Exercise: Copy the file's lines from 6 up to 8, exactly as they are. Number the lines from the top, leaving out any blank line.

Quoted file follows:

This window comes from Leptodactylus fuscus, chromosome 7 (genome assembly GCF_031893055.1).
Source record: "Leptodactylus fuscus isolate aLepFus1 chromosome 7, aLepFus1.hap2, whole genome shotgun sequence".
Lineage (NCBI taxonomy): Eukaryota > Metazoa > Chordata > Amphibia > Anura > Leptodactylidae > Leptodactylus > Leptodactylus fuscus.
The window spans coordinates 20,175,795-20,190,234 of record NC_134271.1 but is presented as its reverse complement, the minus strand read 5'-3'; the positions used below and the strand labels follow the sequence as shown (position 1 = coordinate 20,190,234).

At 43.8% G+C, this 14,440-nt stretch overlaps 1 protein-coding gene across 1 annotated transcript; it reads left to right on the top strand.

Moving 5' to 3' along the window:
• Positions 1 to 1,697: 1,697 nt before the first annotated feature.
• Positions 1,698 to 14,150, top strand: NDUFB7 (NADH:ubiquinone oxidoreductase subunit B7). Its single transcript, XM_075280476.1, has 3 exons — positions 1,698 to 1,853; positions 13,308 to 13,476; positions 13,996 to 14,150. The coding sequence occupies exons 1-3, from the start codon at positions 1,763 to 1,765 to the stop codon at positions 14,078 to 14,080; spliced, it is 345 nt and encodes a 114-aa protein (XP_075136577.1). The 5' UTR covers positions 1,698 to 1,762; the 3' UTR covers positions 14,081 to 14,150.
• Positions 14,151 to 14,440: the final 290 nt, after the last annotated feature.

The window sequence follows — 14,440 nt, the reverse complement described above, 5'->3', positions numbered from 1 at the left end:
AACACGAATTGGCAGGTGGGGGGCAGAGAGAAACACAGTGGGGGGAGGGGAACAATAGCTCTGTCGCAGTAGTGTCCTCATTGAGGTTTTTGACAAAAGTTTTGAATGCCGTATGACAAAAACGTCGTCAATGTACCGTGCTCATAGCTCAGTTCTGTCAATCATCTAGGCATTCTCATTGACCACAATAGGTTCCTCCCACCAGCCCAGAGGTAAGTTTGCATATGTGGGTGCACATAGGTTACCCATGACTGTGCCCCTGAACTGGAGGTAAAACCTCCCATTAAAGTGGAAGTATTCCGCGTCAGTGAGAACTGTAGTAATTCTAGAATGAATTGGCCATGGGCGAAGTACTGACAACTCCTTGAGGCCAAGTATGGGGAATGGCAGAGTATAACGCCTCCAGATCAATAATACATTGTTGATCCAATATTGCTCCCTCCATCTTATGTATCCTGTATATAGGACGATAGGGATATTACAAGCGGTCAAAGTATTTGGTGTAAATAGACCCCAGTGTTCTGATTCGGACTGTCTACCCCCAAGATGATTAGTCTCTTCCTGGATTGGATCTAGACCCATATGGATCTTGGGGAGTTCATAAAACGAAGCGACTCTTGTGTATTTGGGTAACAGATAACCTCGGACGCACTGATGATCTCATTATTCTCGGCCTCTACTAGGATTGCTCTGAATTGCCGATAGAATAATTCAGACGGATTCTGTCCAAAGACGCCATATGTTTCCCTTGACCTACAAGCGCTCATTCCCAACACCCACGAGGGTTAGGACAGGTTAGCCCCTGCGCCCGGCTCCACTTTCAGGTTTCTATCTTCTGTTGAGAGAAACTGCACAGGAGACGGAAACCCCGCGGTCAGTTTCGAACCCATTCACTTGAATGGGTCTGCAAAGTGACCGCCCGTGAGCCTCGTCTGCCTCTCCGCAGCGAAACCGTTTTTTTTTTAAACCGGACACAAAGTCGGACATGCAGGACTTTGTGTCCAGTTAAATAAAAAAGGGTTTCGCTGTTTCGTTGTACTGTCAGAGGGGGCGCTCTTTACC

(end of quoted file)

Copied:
Moving 5' to 3' along the window:
• Positions 1 to 1,697: 1,697 nt before the first annotated feature.
• Positions 1,698 to 14,150, top strand: NDUFB7 (NADH:ubiquinone oxidoreductase subunit B7). Its single transcript, XM_075280476.1, has 3 exons — positions 1,698 to 1,853; positions 13,308 to 13,476; positions 13,996 to 14,150. The coding sequence occupies exons 1-3, from the start codon at positions 1,763 to 1,765 to the stop codon at positions 14,078 to 14,080; spliced, it is 345 nt and encodes a 114-aa protein (XP_075136577.1). The 5' UTR covers positions 1,698 to 1,762; the 3' UTR covers positions 14,081 to 14,150.